Thursday, November 27, 2014

My Proficiency in Languages

I love languages. Maybe too much since I spend time I should probably be spending doing other things, such as reading or writing or studying, on learning languages. I used to try very much to limit the number of languages I study. For a long time, I only studied: Spanish (I'm a native speaker but like to improve), French, and Italian. The romance languages are pretty easy (if you already know one) because they're very similar - you just don't want to confuse them together! But then I added Japanese, being a longtime fanboy of Japanese culture. (This began, I think, with video games, such as Pokemon, then developed with anime, such as Dragon Ball Z and Yu-Gi-Oh! I remember getting a Japanese version of Pokemon Stadium for Nintendo 64 because I couldn't wait for the American version to come out - I had to get a converter to play it - and promising myself, perplexed by all the kanji, that I would one day learn this language.) After that, motivated by the amazing Benny the Irish Polyglot, who speaks some 12 languages, which, no BS, you can verify by watching him on YouTube, I started adding just about every language I had an interest in. I have held back a little, though. As you will see in the following list, there are languages that, though I like, I know I probably will never get to use much (at least, not right now), so I don't actively study them but am considering adding some study time to them. The languages I do study, through various means, I generally study every day. So here is a list of languages, organized by my desired goal of fluency, that I speak, which I like to define as being at least at level A2 according to the Common European Framework of Reference for Languages, or am studying and want to be able to speak:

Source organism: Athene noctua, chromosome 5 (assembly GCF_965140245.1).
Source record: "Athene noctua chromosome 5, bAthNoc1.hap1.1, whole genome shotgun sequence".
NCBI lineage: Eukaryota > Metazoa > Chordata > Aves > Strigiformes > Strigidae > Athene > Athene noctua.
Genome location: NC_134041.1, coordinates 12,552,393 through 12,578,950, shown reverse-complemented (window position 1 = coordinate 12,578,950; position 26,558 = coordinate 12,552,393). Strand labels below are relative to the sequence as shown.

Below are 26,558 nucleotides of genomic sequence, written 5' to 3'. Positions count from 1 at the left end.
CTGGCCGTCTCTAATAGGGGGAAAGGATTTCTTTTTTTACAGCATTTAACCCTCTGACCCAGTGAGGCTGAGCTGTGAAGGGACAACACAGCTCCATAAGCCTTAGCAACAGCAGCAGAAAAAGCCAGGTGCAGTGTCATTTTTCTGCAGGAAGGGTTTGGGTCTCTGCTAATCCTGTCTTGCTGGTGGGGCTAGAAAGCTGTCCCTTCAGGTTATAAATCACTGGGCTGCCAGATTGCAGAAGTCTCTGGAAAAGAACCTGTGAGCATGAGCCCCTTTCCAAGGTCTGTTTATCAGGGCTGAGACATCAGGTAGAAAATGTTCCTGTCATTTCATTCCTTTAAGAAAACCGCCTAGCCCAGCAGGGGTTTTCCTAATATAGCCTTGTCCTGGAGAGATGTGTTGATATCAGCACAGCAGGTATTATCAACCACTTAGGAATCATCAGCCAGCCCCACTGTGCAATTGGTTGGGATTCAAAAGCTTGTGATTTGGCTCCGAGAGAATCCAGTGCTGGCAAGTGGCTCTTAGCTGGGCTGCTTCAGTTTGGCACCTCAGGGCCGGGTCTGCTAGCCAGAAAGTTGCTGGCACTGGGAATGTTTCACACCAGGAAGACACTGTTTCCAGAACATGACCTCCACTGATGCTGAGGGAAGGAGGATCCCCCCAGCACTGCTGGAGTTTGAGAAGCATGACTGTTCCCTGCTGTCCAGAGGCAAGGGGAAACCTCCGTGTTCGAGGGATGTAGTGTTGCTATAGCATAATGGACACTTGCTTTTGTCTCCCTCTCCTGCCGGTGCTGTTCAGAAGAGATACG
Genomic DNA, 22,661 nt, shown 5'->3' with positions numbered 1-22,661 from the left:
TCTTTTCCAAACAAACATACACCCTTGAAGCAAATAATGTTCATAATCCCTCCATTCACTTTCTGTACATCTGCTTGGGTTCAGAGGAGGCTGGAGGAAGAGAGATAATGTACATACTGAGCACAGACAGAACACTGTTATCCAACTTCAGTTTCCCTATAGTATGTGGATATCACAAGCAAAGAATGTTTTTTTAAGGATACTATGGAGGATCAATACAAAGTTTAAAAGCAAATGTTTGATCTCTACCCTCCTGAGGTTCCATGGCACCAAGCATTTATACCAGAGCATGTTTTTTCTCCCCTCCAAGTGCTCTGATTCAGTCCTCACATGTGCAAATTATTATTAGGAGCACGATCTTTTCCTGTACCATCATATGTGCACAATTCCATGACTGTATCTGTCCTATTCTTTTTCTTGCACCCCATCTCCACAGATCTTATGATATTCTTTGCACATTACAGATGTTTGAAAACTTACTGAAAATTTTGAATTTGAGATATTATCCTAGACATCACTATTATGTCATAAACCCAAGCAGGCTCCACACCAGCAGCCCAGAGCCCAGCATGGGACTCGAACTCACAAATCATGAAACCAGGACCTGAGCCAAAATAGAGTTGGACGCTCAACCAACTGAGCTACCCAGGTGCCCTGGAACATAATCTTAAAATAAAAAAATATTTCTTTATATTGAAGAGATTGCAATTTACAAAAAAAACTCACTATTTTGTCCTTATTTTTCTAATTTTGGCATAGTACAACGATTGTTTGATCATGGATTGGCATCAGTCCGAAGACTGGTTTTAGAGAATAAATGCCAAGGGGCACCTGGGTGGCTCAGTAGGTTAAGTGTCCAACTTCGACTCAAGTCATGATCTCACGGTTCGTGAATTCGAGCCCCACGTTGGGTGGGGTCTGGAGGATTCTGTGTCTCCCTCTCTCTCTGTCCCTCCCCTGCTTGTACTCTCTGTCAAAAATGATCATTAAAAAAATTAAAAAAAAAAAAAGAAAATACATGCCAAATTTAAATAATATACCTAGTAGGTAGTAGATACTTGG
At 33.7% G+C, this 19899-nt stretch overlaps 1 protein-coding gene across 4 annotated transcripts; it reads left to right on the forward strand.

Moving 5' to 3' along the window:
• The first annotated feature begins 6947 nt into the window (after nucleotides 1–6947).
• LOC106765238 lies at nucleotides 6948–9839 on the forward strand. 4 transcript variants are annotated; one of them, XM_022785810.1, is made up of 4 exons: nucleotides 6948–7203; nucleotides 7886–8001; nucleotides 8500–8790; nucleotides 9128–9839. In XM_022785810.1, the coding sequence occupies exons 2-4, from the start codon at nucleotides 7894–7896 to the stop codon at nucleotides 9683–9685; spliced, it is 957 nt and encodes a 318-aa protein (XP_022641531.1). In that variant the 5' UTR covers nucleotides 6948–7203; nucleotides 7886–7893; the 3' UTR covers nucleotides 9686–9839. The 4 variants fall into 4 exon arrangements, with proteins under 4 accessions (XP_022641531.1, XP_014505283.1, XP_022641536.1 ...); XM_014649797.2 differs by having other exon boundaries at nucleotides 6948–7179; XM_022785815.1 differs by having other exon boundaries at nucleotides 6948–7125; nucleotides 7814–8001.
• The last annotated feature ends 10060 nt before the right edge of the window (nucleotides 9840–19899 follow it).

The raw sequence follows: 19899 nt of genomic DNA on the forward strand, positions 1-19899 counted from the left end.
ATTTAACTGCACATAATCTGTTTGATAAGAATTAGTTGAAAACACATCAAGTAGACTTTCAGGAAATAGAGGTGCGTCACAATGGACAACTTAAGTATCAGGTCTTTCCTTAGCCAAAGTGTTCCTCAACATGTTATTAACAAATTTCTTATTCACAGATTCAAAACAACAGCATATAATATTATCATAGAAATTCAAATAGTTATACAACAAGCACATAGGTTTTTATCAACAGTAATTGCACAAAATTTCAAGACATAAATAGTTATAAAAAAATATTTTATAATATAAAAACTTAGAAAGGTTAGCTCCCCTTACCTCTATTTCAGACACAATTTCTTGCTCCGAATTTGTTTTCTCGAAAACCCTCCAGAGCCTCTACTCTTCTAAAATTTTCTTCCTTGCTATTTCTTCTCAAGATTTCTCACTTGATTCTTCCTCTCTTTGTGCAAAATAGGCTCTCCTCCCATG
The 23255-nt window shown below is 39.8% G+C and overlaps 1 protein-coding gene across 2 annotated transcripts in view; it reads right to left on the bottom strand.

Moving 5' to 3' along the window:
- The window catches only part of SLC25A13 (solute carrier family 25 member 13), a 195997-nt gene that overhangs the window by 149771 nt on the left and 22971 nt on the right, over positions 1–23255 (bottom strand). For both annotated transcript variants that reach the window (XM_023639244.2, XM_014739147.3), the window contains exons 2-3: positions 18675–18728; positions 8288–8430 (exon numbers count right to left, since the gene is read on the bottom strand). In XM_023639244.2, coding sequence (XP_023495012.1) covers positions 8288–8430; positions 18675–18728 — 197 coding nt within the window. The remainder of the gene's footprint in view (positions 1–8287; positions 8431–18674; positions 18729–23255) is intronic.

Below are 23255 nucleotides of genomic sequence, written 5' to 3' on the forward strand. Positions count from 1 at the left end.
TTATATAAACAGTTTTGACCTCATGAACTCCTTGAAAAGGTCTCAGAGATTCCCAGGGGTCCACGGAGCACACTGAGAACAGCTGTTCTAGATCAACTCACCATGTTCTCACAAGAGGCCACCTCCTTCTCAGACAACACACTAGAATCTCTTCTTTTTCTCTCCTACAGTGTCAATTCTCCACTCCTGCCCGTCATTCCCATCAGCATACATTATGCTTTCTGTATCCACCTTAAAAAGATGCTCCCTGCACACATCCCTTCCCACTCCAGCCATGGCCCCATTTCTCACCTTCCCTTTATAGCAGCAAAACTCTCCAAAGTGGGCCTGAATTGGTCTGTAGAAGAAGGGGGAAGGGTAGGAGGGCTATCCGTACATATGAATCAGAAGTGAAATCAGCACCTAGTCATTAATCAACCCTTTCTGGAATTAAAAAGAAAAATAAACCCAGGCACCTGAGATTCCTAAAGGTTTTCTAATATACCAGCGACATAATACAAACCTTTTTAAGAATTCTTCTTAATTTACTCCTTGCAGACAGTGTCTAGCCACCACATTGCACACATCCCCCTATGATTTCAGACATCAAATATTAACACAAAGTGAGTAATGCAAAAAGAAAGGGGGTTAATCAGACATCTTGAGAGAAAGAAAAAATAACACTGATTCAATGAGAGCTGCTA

1. English
  2. Spanish (C1>>C1/C2)
  3. Japanese (A2>>B2/C1)
  4. French (B2>>B2/C1)
  5. Italian (A2>>B2)
  6. Chinese (__>>B2)
  7. Hindi (__>>B2)
  8. Bengali (__>>A2/B1)
  9. Russian (__>>A2/B1)
(On the left in the parentheses, there's my current level, followed by my desired level. I'm counting English because I think one can always improve his native language, that, really, there is no end to learning a language.)

And here are the other languages I am currently considering: Albanian, Arabic, Cambodian, German, Greek, Indonesian, Korean, Polish, Portuguese, Thai, Turkish, and Vietnamese.

So I speak five languages (English, Spanish, French, Italian, and Japanese). I update my language proficiency about twice a year (January and July). I have just started to learn the last four on the list. If you like languages, you can find a few minutes every day, as I do, to study. You don't have to devote hours each day. The most important thing about learning languages, I've found, if you want to reach and maintain some level of fluency, is persistence, is that continual practice, like playing an instrument.

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